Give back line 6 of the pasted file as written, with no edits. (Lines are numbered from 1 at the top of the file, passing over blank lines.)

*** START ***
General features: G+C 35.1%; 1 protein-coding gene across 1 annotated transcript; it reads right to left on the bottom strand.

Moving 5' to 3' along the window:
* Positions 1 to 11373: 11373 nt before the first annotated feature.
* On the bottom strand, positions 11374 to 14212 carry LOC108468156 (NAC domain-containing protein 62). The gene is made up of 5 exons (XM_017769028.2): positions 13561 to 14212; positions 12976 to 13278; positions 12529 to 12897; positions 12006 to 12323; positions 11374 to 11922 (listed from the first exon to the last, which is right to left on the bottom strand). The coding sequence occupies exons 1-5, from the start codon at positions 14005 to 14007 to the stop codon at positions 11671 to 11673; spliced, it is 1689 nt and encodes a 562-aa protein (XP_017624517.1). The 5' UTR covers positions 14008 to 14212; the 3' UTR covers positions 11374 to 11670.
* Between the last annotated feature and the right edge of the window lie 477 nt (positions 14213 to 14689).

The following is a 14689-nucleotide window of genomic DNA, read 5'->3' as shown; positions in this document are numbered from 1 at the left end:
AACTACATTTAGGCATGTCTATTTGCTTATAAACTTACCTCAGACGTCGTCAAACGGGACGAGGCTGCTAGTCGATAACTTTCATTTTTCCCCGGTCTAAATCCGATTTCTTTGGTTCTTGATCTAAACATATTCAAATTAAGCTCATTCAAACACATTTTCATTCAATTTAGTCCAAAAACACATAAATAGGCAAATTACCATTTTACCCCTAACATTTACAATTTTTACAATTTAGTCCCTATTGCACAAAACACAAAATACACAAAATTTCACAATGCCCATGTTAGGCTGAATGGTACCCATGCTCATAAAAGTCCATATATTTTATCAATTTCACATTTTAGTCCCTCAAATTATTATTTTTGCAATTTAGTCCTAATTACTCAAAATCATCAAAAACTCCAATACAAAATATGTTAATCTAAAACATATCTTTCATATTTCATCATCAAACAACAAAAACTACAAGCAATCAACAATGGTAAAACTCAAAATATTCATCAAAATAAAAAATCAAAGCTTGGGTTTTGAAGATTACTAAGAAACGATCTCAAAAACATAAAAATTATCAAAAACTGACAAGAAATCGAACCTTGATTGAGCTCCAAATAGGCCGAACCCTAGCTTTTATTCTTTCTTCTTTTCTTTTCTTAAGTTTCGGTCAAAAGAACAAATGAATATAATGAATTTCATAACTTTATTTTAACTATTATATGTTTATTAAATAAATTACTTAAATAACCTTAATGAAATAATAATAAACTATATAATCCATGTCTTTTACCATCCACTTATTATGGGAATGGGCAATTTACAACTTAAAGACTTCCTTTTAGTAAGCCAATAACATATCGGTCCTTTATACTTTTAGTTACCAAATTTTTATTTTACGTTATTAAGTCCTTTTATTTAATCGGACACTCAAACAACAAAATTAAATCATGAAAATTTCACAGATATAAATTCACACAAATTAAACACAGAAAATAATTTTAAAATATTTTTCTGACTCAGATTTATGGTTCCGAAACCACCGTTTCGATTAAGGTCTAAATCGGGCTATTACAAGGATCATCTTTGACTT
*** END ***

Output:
The following is a 14689-nucleotide window of genomic DNA, read 5'->3' as shown; positions in this document are numbered from 1 at the left end: